Herman Farrer

As my year as NAHB chairman begins, I look forward to building on the association’s accomplishments to help more Americans obtain housing that meets their needs at a price they can afford.

Housing affordability is my highest priority, and NAHB will work with the Trump administration and Congress to overcome regulatory hurdles. We will also keep housing top of mind through NAHB town hall events and the related “Building the Dream” video series, engaging housing advocates, the public, and the policy community in conversation during this critical election year.

We will continue to educate policymakers about how regulatory barriers affect the price of housing and, in turn, burden low- and moderate-income households. Over 18 million severely burdened households are paying more than 50% of their income on housing.

By cutting through red tape in the development process, addressing outdated zoning policies, and reducing excessively burdensome regulations, we can start to combat the nation’s affordability crisis. Government regulations at all levels account for about 25% of the cost of a new home, and nearly one-third of a multifamily project’s development.

Fighting back against NIMBYism, the “not in my backyard” philosophy that counters affordable housing development, must be a key component of any solution. Smarter growth strategies that include anticipating and planning for economic growth, building more compactly and creatively, preserving meaningful open space, and protecting environmentally sensitive areas can help ease the concerns of area residents.

We also must develop the workforce to address the more than 300,000 unfilled jobs in the construction sector. The Home Builders Institute, NAHB’s workforce development arm, is expanding its efforts to build tomorrow’s skilled workforce through its programs.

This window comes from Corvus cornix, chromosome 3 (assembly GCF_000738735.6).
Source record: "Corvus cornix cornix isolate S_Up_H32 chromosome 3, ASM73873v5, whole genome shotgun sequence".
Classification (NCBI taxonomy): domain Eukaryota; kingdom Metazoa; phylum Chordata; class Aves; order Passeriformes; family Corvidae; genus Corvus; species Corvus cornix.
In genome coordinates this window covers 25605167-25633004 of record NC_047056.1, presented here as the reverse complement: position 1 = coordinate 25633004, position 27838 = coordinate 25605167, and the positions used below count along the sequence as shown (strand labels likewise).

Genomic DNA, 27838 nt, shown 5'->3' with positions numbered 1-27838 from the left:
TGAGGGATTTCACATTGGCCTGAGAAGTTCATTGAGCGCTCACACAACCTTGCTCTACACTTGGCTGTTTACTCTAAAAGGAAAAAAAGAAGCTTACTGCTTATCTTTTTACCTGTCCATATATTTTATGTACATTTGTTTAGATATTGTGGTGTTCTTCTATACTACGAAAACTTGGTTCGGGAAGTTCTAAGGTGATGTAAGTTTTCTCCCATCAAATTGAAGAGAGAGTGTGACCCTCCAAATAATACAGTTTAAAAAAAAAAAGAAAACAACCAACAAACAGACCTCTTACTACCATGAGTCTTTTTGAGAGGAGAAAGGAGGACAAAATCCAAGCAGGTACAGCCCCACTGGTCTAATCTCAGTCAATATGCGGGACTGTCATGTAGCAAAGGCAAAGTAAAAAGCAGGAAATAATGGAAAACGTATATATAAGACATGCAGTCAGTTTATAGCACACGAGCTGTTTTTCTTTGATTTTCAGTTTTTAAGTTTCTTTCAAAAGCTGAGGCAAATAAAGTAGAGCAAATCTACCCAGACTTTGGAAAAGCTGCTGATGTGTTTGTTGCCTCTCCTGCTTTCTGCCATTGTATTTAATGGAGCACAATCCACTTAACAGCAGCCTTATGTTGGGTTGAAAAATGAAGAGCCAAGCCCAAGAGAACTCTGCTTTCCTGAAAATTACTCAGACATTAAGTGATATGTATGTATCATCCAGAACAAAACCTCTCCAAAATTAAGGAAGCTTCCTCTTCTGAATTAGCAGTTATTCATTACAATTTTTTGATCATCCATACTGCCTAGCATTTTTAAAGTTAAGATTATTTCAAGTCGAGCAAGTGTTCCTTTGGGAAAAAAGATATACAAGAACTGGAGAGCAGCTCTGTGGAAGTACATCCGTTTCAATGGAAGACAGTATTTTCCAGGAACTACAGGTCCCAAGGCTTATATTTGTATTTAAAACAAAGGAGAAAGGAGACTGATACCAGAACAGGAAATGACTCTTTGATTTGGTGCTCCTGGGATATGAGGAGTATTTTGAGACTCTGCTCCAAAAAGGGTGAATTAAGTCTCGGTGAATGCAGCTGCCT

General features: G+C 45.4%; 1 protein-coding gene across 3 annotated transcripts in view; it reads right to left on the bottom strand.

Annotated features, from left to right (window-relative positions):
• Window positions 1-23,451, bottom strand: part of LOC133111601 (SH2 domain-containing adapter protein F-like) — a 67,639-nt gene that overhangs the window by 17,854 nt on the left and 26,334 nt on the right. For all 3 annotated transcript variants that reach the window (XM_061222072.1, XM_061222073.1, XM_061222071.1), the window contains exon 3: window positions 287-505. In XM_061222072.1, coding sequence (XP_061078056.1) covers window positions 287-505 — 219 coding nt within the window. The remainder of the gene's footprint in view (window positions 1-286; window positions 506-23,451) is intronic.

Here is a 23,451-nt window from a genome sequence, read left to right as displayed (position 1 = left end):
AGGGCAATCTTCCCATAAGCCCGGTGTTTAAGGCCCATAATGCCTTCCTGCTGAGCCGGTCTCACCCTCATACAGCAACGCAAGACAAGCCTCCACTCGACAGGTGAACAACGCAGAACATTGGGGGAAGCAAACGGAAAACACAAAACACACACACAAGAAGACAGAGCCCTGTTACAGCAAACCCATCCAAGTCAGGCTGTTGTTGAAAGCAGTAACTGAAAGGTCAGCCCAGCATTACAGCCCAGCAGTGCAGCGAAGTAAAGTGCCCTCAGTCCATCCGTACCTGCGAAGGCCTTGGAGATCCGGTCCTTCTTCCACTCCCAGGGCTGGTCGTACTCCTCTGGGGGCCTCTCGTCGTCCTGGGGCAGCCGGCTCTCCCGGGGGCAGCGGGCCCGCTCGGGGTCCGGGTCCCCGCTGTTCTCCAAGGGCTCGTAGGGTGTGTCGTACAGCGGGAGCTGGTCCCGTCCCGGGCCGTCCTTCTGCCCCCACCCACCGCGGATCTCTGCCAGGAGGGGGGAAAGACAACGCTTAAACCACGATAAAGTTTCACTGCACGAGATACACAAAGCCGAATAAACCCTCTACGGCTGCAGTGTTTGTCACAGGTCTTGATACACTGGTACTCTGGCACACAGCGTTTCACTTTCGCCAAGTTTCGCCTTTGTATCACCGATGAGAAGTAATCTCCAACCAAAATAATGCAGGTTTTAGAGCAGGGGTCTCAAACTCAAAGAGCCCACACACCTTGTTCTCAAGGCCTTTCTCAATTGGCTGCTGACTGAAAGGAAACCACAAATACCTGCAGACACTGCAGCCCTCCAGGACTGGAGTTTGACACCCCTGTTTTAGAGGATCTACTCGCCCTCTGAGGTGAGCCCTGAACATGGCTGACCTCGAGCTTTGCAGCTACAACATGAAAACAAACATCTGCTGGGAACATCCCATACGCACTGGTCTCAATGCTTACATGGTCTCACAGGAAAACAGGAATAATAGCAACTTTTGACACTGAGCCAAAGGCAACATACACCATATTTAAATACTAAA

A good example is the new construction trades training facility near Fort Campbell in Clarksville, Tenn., which works with active duty service members within six months of separation to connect, assess, train, certify, and place graduates in high-growth construction careers. Our student chapters help, too, by offering exposure to the building industry through educational programming, networking opportunities, and mentoring from members at NAHB’s local affiliates. With a concentrated effort, we can help young people and the public at large see that construction offers good paying, rewarding jobs that are a viable alternative to a college degree.

In 1949, Congress set forth the national goal of “providing a decent home in a suitable living environment for every American family.” Since then, our industry has played a key role in sustaining the nation’s economy and raising the nation’s standard of living. Keeping the home building industry strong means supporting millions of jobs that extend beyond the construction sector into a broad range of manufacturing and service industries.

It’s an ambitious agenda, and there is no single solution to the challenges that face our industry. As NAHB chairman, I will work to ensure our businesses and our federation continue to grow along with the economy.